After a few minutes I noticed he hadn’t buckled his seatbelt. He was sitting so rigidly, gripping the door handle, I thought it best not to ask.
“Got any water?”
“No, sorry. But I can get you some.”
We rode in silence for five minutes, Sigur Ros playing softly on the stereo. I made a quick move around a dump truck. He mumbled something I couldn’t understand. I asked him to repeat it. He did, but it was still unintelligible. I thought I made out a word that sounded like “power.” I turned the volume up, thinking he wanted more power from the speakers. He didn’t say anything. In hindsight, I think he was complimenting the power of the car, because his next question was,
“Is that a radar detector?”
“Yep. It’s saved me a lot of tickets. I used to get about one ticket per year. Haven’t gotten any more since I got it.”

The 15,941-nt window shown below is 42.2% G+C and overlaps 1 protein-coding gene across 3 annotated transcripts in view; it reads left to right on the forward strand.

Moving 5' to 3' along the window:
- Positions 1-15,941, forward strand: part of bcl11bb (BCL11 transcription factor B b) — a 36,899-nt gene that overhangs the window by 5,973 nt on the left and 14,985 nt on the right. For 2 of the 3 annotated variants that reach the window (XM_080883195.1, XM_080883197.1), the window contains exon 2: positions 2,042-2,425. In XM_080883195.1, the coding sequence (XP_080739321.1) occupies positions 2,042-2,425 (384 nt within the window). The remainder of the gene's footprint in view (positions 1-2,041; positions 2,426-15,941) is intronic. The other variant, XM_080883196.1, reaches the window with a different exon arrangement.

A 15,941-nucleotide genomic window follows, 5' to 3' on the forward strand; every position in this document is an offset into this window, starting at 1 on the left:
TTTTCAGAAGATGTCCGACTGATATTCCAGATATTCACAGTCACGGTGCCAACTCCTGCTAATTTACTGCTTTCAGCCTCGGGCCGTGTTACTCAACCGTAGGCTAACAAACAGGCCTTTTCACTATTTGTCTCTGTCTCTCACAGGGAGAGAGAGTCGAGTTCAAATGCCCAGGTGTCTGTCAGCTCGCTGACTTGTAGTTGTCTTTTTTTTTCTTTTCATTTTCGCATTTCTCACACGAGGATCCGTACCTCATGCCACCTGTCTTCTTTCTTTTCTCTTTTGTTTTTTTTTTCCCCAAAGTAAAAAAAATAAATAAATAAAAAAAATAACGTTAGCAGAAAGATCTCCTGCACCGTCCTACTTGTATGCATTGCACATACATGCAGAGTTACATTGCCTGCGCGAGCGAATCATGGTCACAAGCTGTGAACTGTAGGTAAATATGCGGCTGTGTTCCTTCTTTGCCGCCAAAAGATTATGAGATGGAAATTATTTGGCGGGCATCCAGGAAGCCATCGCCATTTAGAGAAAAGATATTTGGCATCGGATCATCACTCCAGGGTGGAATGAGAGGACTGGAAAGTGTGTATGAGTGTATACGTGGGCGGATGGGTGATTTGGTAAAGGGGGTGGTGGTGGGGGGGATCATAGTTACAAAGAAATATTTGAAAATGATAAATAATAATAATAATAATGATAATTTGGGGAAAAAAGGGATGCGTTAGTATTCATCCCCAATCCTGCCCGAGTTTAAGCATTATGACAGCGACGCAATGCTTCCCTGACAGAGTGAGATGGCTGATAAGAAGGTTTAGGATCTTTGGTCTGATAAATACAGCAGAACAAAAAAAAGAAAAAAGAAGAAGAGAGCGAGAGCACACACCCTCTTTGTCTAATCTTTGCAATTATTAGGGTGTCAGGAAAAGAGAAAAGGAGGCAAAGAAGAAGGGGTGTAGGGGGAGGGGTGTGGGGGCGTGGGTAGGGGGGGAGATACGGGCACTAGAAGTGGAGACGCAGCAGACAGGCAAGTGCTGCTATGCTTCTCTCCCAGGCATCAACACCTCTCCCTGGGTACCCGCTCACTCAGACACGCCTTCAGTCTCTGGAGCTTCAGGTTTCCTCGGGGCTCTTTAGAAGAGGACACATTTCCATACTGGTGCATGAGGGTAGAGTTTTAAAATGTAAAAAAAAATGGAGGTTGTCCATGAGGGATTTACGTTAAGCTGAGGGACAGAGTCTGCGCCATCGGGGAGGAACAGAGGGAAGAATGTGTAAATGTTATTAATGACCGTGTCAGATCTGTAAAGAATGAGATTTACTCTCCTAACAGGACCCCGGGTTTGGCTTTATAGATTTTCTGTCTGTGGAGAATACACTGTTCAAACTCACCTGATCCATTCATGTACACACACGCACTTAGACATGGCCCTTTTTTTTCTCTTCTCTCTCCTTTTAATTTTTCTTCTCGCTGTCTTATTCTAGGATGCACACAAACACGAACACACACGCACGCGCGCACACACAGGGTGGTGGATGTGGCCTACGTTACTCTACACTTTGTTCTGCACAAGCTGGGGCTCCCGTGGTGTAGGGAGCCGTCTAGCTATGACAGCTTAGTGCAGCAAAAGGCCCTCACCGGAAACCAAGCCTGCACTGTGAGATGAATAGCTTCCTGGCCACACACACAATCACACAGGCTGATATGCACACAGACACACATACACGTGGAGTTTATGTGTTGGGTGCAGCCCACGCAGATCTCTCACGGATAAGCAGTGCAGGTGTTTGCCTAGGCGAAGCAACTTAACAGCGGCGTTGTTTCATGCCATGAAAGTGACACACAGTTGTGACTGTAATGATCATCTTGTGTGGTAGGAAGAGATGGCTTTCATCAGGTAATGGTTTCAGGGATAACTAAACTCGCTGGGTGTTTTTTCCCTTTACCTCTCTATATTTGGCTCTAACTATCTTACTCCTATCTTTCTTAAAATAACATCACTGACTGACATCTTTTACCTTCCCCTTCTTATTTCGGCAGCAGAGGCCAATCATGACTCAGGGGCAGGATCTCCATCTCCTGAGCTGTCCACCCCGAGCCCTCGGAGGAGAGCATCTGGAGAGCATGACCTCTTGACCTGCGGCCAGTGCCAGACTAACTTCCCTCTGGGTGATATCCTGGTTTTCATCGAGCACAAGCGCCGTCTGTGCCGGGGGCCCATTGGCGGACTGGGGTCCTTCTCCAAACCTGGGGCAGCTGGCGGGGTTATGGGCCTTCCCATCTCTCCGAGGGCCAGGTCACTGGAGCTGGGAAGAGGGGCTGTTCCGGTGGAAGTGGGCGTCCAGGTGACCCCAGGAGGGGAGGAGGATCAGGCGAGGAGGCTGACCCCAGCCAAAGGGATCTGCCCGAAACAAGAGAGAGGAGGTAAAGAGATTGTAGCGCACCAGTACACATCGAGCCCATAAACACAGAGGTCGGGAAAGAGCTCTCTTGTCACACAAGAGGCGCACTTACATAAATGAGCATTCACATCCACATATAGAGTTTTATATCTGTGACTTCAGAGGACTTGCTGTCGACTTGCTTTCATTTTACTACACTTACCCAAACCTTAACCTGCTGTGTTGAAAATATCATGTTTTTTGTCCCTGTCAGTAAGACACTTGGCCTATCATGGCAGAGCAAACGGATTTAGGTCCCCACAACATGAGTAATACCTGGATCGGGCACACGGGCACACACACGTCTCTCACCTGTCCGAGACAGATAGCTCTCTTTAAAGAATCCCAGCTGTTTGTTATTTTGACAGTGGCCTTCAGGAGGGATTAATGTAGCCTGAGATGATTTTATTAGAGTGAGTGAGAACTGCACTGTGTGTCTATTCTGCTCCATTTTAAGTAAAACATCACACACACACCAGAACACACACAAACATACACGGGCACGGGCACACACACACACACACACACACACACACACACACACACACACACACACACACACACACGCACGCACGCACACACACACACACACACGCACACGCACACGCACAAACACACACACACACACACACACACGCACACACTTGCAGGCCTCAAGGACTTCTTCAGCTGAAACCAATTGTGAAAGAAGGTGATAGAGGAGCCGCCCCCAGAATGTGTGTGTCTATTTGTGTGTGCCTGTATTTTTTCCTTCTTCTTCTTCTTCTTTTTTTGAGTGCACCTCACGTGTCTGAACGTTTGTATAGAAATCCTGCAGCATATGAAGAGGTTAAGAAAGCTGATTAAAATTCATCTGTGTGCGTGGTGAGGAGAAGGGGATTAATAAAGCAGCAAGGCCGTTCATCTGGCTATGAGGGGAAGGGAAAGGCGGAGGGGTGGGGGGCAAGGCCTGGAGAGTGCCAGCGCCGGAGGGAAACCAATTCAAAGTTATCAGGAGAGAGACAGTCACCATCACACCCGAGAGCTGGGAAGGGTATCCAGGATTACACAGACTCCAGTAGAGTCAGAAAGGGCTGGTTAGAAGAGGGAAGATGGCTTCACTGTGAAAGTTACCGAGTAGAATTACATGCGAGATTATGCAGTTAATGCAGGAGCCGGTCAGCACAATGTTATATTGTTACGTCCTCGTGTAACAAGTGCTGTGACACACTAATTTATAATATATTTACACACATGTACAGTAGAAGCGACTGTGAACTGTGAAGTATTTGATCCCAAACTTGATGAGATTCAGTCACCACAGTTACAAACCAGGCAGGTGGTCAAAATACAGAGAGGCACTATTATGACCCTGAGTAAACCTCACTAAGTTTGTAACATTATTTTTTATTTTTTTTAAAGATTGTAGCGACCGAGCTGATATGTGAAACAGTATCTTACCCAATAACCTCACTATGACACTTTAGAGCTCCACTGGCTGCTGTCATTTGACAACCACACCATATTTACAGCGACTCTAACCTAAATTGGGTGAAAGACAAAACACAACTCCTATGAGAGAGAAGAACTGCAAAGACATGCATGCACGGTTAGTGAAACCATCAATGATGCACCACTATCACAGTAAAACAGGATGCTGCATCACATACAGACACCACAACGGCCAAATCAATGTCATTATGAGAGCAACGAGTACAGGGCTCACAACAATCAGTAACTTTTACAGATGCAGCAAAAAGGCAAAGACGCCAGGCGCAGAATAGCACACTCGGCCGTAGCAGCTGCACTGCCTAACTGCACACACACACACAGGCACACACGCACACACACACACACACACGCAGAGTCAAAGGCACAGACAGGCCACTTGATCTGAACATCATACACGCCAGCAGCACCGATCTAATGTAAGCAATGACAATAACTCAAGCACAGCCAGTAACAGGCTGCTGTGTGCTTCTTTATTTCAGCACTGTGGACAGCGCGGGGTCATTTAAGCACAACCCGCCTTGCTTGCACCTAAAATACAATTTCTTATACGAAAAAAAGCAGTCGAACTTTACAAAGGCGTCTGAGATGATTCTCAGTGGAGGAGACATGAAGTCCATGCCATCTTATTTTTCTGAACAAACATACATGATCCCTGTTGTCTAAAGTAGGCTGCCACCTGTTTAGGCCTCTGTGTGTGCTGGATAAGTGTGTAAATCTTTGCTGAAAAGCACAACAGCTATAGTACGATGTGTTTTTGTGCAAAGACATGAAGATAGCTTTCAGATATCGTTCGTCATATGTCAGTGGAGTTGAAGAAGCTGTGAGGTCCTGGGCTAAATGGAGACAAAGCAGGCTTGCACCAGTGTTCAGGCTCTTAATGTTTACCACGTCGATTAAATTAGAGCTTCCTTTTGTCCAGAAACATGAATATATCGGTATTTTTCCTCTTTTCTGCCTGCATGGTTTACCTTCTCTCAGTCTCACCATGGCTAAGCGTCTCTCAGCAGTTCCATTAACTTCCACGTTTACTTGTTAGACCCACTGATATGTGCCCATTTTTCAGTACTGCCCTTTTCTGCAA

He laughed. I turned north on Alafaya and pulled into the Race Trac.
“You hungry? Would you like a sandwich or something?”
“Yeah, a sandwich be good.”
The low fuel light had come on during the trip, but if I took the time to pump gas I’d be late to class. I ran in and grabbed two bottles of water, a turkey sandwich and an egg salad sandwich, some honey roasted peanuts and a bag of chips. I returned to the car, bag in hand, and opened the passenger door. It took Nate about ten full seconds to get out of the seat. I had to take his bag and help him out. I handed him the food and asked if he could use some cash. I gave him what I had in my wallet, then pointed him in the direction of downtown. He said thank you a couple dozen times.